Just One Hug
by Eva Bell
Viola watched her daughter out of the corner of her eye. Over the last few months, an invisible barrier had insinuated itself between them. Tina was sixteen and raring to fly. She objected to restrictions of any kind. Overnight her mother had turned into a gorgon of sorts.
"No Tina, you can't stay out so late. Sixteen is no age to go pubbing unless you want to end up at the police station," Viola said.
"You're such a wet blanket. Other parents don't object. They treat their children like adults."
"Other parents may be rich enough to bail their children out of trouble. I have neither the means nor the inclination. Besides, I earn just enough to keep the wolf from the door."
Tina stood staring at the picture on the mantel piece. A tall handsome man with the most endearing smile looked out at her.
"Where is he anyhow? Shouldn't he be providing for us?" Tina couldn't hide the anger in her voice.
Viola stifled a sob. "I told you a thousand times. He lived just long enough to hold you in his arms."
"I don't believe a word you say. I'm not a kid anymore. I can put two and two together."
Viola bit her lip from crying. She must not let her daughter ruffle her.
"Whether you believe it or not it's the truth. It doesn't matter what you think. But as long as you live under my roof, I'll expect respect from you, and compliance with the rules I lay down."
Tina walked away even before she could finish, and banged her bedroom door shut. Viola sat motionless for a while.
"I just don't know what's passing through Tina's mind. Why would I tell her my husband is dead if he is living elsewhere?"
In her room Tina paced the floor, seething with frustration.
"I'm so angry I can cry," she thought, "How can any mother be so inconsiderate? She wants me tied to her apron strings, as though I can't take care of myself. What's a little fun with my friends going to do? Perhaps what they say about her is true. She doesn't want me to repeat the mistakes she made. I'm sure I was born out of wedlock."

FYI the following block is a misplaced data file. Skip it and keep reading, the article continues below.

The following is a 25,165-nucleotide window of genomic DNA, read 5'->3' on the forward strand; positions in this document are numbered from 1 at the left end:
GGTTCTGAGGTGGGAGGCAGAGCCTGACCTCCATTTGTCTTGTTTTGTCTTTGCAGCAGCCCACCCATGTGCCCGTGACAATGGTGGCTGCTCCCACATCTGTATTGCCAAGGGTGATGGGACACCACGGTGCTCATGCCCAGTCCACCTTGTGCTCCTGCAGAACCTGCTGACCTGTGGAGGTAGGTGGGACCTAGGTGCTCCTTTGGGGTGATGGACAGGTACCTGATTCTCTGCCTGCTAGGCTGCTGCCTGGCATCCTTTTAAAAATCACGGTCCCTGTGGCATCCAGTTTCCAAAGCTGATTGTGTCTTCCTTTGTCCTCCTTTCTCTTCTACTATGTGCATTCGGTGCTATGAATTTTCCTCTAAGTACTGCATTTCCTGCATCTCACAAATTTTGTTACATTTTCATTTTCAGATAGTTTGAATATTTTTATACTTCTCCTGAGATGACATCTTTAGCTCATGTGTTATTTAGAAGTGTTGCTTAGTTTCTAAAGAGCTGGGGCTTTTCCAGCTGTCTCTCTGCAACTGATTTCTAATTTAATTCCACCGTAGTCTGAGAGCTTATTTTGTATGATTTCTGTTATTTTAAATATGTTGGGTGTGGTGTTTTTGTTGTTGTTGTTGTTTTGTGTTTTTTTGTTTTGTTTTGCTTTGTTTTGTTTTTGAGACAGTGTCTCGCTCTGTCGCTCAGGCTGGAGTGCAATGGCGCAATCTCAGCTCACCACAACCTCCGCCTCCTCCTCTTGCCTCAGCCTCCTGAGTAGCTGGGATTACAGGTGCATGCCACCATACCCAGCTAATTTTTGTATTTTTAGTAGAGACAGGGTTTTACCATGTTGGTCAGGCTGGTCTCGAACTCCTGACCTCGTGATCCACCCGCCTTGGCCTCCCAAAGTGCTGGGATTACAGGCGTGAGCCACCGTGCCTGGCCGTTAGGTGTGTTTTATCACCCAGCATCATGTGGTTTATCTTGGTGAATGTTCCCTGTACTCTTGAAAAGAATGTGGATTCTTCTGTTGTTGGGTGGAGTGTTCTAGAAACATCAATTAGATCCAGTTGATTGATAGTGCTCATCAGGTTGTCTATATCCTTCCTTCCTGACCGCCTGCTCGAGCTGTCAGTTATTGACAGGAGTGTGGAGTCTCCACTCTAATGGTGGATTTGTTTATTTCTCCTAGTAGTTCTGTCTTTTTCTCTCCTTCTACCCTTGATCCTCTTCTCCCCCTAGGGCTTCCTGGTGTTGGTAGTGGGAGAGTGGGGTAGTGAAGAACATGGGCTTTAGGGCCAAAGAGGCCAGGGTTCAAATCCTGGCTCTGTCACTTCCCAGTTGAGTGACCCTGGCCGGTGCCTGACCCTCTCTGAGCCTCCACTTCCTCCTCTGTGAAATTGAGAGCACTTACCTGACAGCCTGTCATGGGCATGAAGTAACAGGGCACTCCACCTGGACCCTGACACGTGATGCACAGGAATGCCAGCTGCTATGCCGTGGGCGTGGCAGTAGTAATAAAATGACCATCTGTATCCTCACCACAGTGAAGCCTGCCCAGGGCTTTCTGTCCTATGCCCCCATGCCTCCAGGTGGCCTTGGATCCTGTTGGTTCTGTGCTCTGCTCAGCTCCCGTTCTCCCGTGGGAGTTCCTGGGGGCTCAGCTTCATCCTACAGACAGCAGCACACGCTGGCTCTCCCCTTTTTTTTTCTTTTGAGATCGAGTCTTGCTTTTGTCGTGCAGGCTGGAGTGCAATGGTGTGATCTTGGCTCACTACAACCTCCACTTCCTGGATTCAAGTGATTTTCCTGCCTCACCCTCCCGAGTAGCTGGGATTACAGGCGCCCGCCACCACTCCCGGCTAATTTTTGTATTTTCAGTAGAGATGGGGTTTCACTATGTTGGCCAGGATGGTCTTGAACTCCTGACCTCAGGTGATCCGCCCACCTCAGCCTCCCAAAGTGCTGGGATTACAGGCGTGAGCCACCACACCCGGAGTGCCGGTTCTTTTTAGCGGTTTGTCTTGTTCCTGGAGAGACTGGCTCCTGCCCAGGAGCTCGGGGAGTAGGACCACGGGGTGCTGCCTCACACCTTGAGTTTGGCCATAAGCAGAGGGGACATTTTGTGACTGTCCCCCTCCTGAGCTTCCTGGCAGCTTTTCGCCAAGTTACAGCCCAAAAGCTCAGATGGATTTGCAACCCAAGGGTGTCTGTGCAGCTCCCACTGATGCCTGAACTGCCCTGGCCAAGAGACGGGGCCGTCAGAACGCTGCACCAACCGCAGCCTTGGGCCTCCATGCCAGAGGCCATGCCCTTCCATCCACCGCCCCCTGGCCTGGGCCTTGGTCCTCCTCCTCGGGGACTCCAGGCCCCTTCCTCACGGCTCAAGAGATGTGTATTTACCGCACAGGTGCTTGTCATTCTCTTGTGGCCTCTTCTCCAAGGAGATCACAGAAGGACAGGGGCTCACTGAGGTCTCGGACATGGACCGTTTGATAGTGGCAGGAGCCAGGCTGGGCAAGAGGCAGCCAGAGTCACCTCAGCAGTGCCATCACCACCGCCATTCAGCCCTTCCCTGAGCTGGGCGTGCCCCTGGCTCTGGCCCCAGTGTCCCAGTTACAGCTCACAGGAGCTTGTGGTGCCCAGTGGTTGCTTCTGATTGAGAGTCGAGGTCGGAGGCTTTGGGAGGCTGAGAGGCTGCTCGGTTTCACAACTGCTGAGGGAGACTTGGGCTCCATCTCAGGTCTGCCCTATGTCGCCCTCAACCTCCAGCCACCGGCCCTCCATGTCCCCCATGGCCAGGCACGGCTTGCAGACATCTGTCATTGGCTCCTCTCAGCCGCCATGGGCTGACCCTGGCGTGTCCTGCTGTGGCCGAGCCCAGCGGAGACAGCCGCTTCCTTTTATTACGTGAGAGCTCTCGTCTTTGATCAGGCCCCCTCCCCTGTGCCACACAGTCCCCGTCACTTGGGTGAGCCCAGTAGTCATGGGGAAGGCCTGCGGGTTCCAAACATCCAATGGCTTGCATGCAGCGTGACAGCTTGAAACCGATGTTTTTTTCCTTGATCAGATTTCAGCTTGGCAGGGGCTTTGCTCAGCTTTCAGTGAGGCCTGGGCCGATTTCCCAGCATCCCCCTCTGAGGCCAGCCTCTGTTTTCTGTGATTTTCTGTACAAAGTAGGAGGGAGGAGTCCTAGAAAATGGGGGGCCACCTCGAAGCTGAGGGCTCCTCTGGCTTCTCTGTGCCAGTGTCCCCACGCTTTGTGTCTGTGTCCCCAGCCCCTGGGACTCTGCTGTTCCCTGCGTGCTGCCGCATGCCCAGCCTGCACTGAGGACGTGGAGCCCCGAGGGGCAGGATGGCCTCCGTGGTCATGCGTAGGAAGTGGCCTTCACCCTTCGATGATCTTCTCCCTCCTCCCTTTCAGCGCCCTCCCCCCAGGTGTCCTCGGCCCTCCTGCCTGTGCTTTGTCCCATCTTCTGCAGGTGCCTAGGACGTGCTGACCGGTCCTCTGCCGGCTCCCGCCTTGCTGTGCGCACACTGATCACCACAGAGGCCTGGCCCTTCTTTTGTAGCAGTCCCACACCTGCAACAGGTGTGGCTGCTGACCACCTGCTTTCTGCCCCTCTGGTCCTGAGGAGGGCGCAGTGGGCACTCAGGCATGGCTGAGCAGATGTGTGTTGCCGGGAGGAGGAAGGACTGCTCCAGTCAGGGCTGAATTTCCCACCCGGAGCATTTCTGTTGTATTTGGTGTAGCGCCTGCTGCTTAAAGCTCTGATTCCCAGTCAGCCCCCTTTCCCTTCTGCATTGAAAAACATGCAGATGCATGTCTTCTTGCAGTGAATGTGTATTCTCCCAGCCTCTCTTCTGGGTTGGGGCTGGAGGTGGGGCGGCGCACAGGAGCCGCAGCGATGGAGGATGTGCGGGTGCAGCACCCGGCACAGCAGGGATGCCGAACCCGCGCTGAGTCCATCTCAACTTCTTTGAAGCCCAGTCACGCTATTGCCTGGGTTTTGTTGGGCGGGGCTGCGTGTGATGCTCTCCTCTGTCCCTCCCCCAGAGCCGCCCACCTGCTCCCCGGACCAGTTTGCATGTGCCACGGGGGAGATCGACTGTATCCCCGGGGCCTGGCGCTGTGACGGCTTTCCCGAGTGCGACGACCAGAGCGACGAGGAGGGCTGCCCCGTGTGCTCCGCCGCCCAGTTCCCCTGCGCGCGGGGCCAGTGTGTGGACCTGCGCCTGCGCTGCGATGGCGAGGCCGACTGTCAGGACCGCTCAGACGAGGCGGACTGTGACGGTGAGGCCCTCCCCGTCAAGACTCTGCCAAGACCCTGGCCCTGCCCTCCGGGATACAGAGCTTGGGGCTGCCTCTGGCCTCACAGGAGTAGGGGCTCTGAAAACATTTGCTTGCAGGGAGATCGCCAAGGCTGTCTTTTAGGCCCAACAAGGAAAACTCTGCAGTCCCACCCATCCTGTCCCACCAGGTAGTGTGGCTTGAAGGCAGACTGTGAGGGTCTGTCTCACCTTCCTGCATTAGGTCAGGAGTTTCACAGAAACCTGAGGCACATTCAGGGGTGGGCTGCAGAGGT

The more she thought about it, the more she was convinced that Viola had been a teenage mother, jilted by her lover.
"The man in the picture must have disappeared when he found she was pregnant. She's never fallen in love again because she trusts nobody. But why must I suffer for her folly? No one can take me for a ride."
She decided to get to the bottom of this come what may. She would track down the man and tell him what a despicable creature he was.
Viola worked in a large boutique. She had been working there ever since her bereavement. Though the remuneration was not too high, she felt secure and happy in her job.
"Of course I can never afford to buy any of the clothes on sale here. But occasionally when there are discounts, I pick up some affordable pieces for Tina."
Viola was not yet forty. From her appearance no one could tell she had a sixteen year old daughter. She was well proportioned and always neatly dressed. There was about her a charm which made her attractive. Though many young men had sought to woo her, she had quietly turned them down.
"Why don't you go out on a date?" her friends would ask, "Do you want to turn into a sour old maid?"
"I'm not ready for dates as yet. Perhaps after Tina has grown up."
"Don't leave it too long. Time waits for no one."
That evening, she took a bus to the neighbouring village. Of late, the thought of going home bothered her.
"Our home has been turned into a war zone," she thought, "Everything I say has to be contradicted. Everything I do is wrong. I didn't realise that teenagers can be so cruel."
From the bus stop she walked a good fifteen minutes to Eden Garden. It was on the edge of a hillock